O’Gorman says Amnesty will fight order to return Soros donation

Chief executive says SIPO decision is flawed and principle on which it is based could be unlawful

George Soros: Amnesty said the Soros grant accounts for nearly 2.5%  of its total annual income, but returning it would set ‘a dangerous precedent’. Photograph: AFP/Getty

George Soros: Amnesty said the Soros grant accounts for nearly 2.5% of its total annual income, but returning it would set ‘a dangerous precedent’. Photograph: AFP/Getty

 

The chief executive of Amnesty International in Ireland said the organisation will challenge an instruction by the State’s ethics watchdog to return a donation from billionaire George Soros.

The Standards in Public Office commission (SIPO) has instructed Amnesty International to return a €137,000 donation from the Soros-funded Open Society Foundation.

The organisation received the money for its My Body My Rights campaign, which advocates the repeal of the Eighth Amendment and the introduction of laws providing for abortion in Ireland.

SIPO said the donation breached Ireland’s campaign finance laws, which prohibit foreign donors making donations to groups involved in elections, or referendums here, or involvement in campaigning for changes in public policy.

Colm O’Gorman, chief executive of Amnesty International in Ireland said he believes the decision is deeply flawed and the principle on which it is based is illegal.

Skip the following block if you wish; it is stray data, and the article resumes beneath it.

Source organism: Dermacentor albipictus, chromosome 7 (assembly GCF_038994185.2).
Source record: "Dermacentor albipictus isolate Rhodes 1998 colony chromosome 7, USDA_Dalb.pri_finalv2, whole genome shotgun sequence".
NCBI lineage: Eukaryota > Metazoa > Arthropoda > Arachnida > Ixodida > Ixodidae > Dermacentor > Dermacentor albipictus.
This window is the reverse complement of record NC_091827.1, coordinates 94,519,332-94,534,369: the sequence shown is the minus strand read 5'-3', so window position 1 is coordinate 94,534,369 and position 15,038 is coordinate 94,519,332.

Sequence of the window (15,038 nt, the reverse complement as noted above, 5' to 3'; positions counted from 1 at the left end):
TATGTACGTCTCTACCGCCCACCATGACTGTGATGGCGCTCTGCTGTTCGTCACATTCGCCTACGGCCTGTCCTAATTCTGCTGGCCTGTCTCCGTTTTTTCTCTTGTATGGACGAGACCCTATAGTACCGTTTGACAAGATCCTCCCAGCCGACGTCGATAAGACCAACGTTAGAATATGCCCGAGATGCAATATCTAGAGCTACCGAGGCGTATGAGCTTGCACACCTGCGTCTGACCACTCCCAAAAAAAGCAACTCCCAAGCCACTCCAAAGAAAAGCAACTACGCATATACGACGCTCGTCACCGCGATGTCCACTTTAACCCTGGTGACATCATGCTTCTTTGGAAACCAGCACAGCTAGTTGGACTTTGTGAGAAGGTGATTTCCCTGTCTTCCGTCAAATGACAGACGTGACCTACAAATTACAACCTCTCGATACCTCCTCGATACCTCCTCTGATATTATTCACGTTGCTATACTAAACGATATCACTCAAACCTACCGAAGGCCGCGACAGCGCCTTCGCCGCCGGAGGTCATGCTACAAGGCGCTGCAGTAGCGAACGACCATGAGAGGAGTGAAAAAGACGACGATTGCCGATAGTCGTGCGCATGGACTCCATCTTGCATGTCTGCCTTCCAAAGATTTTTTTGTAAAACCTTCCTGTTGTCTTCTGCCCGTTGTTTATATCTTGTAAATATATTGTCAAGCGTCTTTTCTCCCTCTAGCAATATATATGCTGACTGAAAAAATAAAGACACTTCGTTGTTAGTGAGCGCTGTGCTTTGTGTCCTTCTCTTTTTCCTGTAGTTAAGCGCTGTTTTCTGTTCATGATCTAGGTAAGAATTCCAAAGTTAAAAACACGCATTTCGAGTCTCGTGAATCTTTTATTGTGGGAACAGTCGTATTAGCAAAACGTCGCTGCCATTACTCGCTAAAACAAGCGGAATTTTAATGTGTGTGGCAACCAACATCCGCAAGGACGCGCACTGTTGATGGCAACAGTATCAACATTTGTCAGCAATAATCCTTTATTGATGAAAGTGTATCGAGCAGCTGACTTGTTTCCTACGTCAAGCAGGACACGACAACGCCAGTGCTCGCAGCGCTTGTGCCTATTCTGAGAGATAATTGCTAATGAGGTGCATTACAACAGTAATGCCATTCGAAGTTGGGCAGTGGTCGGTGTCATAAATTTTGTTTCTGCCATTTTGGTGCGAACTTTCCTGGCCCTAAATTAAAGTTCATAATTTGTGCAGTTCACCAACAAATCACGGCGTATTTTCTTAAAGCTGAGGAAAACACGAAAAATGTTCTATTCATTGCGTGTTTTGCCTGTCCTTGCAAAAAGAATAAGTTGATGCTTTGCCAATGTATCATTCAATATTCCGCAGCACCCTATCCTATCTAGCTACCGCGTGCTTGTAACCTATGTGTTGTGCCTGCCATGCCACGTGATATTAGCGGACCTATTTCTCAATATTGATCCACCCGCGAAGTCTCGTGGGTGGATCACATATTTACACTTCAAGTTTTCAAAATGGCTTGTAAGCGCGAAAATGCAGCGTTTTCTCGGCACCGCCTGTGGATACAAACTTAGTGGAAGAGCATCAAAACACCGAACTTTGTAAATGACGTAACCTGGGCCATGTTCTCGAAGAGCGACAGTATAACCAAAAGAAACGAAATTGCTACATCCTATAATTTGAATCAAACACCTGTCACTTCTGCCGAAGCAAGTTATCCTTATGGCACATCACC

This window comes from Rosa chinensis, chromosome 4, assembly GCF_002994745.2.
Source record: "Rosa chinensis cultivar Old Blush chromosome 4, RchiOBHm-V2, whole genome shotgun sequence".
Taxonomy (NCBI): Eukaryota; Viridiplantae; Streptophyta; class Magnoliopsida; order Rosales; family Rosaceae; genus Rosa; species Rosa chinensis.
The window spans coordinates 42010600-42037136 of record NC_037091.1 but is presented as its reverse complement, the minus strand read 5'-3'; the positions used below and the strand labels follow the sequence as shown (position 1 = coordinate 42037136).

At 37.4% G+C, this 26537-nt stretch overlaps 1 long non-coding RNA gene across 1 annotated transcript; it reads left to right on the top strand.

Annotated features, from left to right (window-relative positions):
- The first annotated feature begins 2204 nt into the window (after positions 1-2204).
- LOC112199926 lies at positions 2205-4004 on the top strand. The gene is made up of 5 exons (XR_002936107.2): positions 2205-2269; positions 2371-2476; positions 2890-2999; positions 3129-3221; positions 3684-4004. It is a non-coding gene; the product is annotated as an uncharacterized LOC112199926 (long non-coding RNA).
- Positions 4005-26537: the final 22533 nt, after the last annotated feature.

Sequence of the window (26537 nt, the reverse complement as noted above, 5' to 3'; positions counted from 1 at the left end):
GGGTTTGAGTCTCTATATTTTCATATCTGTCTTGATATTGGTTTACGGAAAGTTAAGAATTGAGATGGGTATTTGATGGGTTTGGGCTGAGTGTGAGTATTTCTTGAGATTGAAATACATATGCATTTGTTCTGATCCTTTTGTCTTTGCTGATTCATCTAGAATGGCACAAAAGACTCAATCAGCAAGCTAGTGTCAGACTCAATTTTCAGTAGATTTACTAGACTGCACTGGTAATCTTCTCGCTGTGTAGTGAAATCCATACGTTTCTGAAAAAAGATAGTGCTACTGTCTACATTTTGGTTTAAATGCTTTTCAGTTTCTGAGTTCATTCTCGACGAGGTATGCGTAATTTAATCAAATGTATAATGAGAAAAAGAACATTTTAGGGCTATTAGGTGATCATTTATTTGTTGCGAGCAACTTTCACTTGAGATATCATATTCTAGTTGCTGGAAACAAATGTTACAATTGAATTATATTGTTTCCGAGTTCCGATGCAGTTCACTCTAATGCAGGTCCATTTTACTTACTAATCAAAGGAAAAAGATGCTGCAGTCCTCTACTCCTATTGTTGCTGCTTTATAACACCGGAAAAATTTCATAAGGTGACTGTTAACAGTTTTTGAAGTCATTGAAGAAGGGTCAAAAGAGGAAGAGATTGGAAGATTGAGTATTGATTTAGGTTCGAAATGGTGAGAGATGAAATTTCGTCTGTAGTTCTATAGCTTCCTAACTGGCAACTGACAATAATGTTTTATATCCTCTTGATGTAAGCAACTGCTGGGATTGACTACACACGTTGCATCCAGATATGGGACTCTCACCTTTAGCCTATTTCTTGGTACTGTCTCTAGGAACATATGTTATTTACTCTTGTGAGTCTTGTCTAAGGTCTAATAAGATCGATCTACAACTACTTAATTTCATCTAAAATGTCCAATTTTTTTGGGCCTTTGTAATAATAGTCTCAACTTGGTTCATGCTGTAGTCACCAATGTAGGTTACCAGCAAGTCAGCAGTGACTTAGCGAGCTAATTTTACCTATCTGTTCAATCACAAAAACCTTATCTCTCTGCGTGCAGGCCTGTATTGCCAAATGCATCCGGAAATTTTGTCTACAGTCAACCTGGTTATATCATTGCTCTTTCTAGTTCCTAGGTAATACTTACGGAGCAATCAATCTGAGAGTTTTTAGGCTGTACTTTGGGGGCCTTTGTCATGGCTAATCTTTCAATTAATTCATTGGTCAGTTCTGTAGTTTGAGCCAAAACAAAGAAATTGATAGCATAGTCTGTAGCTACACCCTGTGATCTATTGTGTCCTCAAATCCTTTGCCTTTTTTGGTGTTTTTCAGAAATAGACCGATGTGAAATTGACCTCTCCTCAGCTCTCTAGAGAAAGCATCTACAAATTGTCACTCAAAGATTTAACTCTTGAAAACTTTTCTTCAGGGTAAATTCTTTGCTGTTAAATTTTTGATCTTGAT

He told RTE’s Today with Sean O’Rourke show: “We will consider every opportunity to challenge this decision. I have repeatedly made it clear that we will challenge this. We are really clear about this.”

He said Amnesty had been transparent about receiving the donation and initially SIPO had allowed it in October 2016, but it subsequently reversed this decision.

“We gave complete details to SIPO about the purpose for which we received this. We responded in detail and clarified the amount and what we were going to do.”

SIPO said the donation breached Ireland’s campaign finance laws, which prohibit foreign donors making donations to groups involved in elections, or referendums here.

David Quinn of the Iona Institute told the same programme he would join O’Gorman in campaigning for a change to the SIPO regulations, but felt in the meantime Amnesty should not break the law.

“We will join Colm in challenging the Act, but we will uphold it.” The Iona Institute is totally compliant with SIPO, he said.

Mr O’Gorman said the purpose of the legislation was incorrect as it also covered Tidy Towns groups, residents associations and Educate Together along with charities such as Trócaire and St Vincent de Paul.

“If Amnesty is in breach of the legislation then so is the Irish State which receives donations,” Mr O’Gorman said.

Mr Quinn said Amnesty could not hold itself “above the law”. Mr O’Gorman said the Irish Electoral Act was as draconian as legislation in Russia and Hungary.

Amnesty, which is taking legal advice on the matter, said the Soros grant accounted for nearly 2.5 per cent of its total annual income, but that returning it would set “a dangerous precedent”.